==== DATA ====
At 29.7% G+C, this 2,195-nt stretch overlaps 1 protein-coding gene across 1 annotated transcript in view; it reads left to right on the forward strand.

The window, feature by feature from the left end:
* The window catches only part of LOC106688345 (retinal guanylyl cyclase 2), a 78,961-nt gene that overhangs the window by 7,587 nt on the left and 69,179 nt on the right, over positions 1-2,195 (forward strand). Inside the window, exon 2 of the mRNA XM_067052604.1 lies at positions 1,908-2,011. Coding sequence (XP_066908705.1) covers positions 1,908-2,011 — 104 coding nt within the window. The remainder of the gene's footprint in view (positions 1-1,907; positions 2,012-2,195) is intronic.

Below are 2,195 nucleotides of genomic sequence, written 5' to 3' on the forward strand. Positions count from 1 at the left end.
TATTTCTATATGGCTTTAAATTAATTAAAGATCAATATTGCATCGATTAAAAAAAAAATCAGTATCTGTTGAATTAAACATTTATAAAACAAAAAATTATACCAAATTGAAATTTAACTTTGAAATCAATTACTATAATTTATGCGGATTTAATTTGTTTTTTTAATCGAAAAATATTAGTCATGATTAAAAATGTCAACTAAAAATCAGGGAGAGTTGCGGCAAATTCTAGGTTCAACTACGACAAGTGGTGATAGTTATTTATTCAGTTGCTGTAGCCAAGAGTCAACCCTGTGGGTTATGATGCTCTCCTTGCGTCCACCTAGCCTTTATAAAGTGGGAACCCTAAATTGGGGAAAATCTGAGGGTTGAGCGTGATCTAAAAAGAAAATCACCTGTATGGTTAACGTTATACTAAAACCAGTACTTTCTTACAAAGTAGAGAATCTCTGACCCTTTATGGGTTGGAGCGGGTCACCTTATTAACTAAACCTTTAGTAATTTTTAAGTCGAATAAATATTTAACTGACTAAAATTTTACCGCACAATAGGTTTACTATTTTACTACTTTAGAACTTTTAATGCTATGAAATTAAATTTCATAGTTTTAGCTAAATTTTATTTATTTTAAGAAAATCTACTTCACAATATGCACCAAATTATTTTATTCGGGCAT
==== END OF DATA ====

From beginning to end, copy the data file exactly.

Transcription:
At 29.7% G+C, this 2,195-nt stretch overlaps 1 protein-coding gene across 1 annotated transcript in view; it reads left to right on the forward strand.

The window, feature by feature from the left end:
* The window catches only part of LOC106688345 (retinal guanylyl cyclase 2), a 78,961-nt gene that overhangs the window by 7,587 nt on the left and 69,179 nt on the right, over positions 1-2,195 (forward strand). Inside the window, exon 2 of the mRNA XM_067052604.1 lies at positions 1,908-2,011. Coding sequence (XP_066908705.1) covers positions 1,908-2,011 — 104 coding nt within the window. The remainder of the gene's footprint in view (positions 1-1,907; positions 2,012-2,195) is intronic.

Below are 2,195 nucleotides of genomic sequence, written 5' to 3' on the forward strand. Positions count from 1 at the left end.
TATTTCTATATGGCTTTAAATTAATTAAAGATCAATATTGCATCGATTAAAAAAAAAATCAGTATCTGTTGAATTAAACATTTATAAAACAAAAAATTATACCAAATTGAAATTTAACTTTGAAATCAATTACTATAATTTATGCGGATTTAATTTGTTTTTTTAATCGAAAAATATTAGTCATGATTAAAAATGTCAACTAAAAATCAGGGAGAGTTGCGGCAAATTCTAGGTTCAACTACGACAAGTGGTGATAGTTATTTATTCAGTTGCTGTAGCCAAGAGTCAACCCTGTGGGTTATGATGCTCTCCTTGCGTCCACCTAGCCTTTATAAAGTGGGAACCCTAAATTGGGGAAAATCTGAGGGTTGAGCGTGATCTAAAAAGAAAATCACCTGTATGGTTAACGTTATACTAAAACCAGTACTTTCTTACAAAGTAGAGAATCTCTGACCCTTTATGGGTTGGAGCGGGTCACCTTATTAACTAAACCTTTAGTAATTTTTAAGTCGAATAAATATTTAACTGACTAAAATTTTACCGCACAATAGGTTTACTATTTTACTACTTTAGAACTTTTAATGCTATGAAATTAAATTTCATAGTTTTAGCTAAATTTTATTTATTTTAAGAAAATCTACTTCACAATATGCACCAAATTATTTTATTCGGGCAT